At 4:30 p.m., Kemp held his latest briefing on the state of the state’s fight against the virus. You again heard about fewer patients hospitalized, more scheduled although belated arrivals of needed assets in the battle as well as a few other bullet points. Several others spoke after him. From what we heard, none of them addressed the real headline of the day.

Two hours later, an email from the governor’s re-election team (for 2022, thank you) arrived, seeking assistance to “fight back against those playing pandemic politics.” It included a call for volunteers and had this item toward the end:

“The far-left Democrats have made our great state’s path to recovery a political issue. They’re ignoring the data, and spreading disinformation. Unfortunately, the liberal media is their mouthpiece… and we’re seeing a whole lot of FAKE NEWS regarding Georgia’s reopening!”

Pardon us but who’s the one playing “pandemic politics” here? And exactly who is ignoring the victims dying each day at alarming rates across the state?

And then the night cap, the 7 p.m. regularly scheduled update from the Georgia Department of Public Health. It set the state’s death toll at 1,775 people — up 78 people from 24 hours earlier. We checked the day-by-day charts and the Wednesday-to-Thursday increase tied for the second highest since the pandemic began. One day in April saw 94 deaths recorded.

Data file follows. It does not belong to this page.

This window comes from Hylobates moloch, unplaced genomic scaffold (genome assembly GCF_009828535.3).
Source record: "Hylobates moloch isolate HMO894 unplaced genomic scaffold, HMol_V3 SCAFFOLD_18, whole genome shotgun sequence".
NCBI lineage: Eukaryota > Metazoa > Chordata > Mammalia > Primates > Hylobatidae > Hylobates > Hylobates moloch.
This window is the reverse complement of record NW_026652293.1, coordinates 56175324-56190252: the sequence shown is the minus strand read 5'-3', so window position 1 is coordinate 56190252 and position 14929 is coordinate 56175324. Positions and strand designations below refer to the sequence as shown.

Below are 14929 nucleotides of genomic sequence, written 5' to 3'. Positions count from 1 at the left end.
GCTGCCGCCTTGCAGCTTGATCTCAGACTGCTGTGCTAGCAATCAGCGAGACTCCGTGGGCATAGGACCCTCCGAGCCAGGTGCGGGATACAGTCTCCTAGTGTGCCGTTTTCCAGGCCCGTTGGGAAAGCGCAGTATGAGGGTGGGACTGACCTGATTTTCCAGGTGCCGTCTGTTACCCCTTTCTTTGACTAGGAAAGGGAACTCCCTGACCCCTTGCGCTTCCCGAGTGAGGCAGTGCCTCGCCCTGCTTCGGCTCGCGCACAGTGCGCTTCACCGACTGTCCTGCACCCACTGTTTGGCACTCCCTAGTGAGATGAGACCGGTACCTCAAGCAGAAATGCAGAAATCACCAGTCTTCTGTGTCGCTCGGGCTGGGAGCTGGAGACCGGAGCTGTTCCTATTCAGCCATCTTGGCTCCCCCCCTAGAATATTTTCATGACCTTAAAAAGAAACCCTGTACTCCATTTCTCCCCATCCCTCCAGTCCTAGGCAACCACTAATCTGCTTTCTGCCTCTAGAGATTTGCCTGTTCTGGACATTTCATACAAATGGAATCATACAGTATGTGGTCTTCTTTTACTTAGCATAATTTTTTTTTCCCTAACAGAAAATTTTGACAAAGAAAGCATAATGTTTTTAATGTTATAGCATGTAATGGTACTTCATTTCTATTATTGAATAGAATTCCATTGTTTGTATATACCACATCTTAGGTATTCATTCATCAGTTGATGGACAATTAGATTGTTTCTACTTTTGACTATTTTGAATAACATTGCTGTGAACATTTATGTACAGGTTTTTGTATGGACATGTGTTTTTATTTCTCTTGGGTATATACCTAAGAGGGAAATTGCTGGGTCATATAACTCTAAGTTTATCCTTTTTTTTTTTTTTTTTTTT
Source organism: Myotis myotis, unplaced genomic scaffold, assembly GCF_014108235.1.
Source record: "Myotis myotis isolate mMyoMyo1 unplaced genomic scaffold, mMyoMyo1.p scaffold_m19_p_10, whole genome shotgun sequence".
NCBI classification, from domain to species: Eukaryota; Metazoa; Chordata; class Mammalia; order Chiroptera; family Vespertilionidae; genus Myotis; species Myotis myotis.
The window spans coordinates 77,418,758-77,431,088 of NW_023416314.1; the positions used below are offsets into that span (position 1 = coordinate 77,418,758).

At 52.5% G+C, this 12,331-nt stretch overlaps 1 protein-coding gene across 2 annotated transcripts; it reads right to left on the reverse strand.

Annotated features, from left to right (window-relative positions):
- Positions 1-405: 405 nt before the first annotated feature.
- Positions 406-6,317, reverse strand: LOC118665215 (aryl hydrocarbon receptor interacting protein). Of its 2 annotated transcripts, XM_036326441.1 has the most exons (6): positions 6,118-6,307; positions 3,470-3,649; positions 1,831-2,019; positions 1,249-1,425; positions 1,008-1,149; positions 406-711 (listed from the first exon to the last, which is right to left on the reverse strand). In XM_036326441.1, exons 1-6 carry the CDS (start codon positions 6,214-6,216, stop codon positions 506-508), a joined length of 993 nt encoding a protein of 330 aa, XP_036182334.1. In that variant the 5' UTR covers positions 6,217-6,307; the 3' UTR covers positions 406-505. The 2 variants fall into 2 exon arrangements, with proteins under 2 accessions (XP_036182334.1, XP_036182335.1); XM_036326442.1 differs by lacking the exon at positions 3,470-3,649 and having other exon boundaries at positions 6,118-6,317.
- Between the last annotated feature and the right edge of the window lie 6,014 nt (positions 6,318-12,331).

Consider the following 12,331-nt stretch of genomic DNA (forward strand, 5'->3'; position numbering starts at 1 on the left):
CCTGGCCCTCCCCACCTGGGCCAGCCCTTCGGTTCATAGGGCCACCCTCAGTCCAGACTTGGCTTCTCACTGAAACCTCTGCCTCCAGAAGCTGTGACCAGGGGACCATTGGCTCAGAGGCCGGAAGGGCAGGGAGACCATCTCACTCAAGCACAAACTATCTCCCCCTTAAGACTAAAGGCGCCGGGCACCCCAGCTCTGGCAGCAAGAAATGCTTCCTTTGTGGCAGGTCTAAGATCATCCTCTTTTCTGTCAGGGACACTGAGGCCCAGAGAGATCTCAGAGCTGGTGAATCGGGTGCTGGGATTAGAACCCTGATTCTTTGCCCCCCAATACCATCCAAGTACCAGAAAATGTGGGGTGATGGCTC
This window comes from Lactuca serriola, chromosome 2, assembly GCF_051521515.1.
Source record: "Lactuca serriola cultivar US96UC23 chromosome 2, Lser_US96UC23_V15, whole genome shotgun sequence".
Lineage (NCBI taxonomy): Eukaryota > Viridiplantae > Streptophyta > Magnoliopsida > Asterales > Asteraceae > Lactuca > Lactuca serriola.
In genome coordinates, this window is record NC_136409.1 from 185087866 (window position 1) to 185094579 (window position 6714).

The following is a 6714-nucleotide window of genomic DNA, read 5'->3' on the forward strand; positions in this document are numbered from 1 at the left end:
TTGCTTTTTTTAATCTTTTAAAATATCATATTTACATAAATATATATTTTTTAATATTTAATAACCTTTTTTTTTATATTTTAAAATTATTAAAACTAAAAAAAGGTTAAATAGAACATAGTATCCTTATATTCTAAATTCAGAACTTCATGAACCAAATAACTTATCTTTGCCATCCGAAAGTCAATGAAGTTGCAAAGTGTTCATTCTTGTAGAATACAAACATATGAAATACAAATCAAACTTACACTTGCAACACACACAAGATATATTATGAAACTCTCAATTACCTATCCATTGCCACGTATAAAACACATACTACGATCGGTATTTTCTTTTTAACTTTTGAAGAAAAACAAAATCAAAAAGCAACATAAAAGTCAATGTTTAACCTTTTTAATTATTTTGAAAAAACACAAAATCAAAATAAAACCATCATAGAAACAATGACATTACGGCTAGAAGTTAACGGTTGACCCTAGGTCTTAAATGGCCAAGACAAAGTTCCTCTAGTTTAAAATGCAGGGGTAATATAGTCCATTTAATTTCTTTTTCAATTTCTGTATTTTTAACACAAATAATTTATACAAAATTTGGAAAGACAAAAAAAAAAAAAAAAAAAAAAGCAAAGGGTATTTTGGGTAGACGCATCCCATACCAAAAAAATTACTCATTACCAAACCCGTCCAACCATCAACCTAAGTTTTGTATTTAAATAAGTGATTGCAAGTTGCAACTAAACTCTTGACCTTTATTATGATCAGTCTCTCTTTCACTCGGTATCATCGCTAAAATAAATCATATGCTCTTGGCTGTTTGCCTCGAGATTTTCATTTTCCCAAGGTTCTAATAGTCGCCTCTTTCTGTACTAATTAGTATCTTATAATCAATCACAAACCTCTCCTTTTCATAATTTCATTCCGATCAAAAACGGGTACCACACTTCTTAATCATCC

We note that total in today’s pandemic update and, of course, the High Court of Facebook is alleging fake news or attributing the spike to late reports from Hancock County where 14 deaths went unrecorded — until Monday evening. We’re not sure when the deaths were counted but whether the total was 64 or 78 for the past 24 hours, that’s still an astonishing number. Instead, the governor is bragging about fewer people in hospital beds. How many of the latest victims were filling those beds?

We agree, some key numbers are coming down, including here. Seven people are in hospitals in Floyd and Bartow counties today who tested positive for the virus; another awaits test results. Those numbers are down. At the same time, as testing expands, we’re getting a much clearer picture on the number of people infected in Floyd, Bartow, Gordon, Polk and Chattooga counties. That total will top 900 cases before the weekend’s over. The count informally started Feb. 29.

Put all those together and that’s a busy 24 hours for the governor. Some pluses indeed with the schools and high school sports updates as well as declining hospital census reports. But then there’s the day’s real news on a spike in deaths and positive cases as well as the attack email doing exactly what he accuses others of doing — mixing politics and pandemics.

This is one political spin job that already is out of control and even a visit by the vice president won’t help. Politics and death rates don’t mix, especially in a critical election year and an incumbent who could become a one-termer by the next time we vote.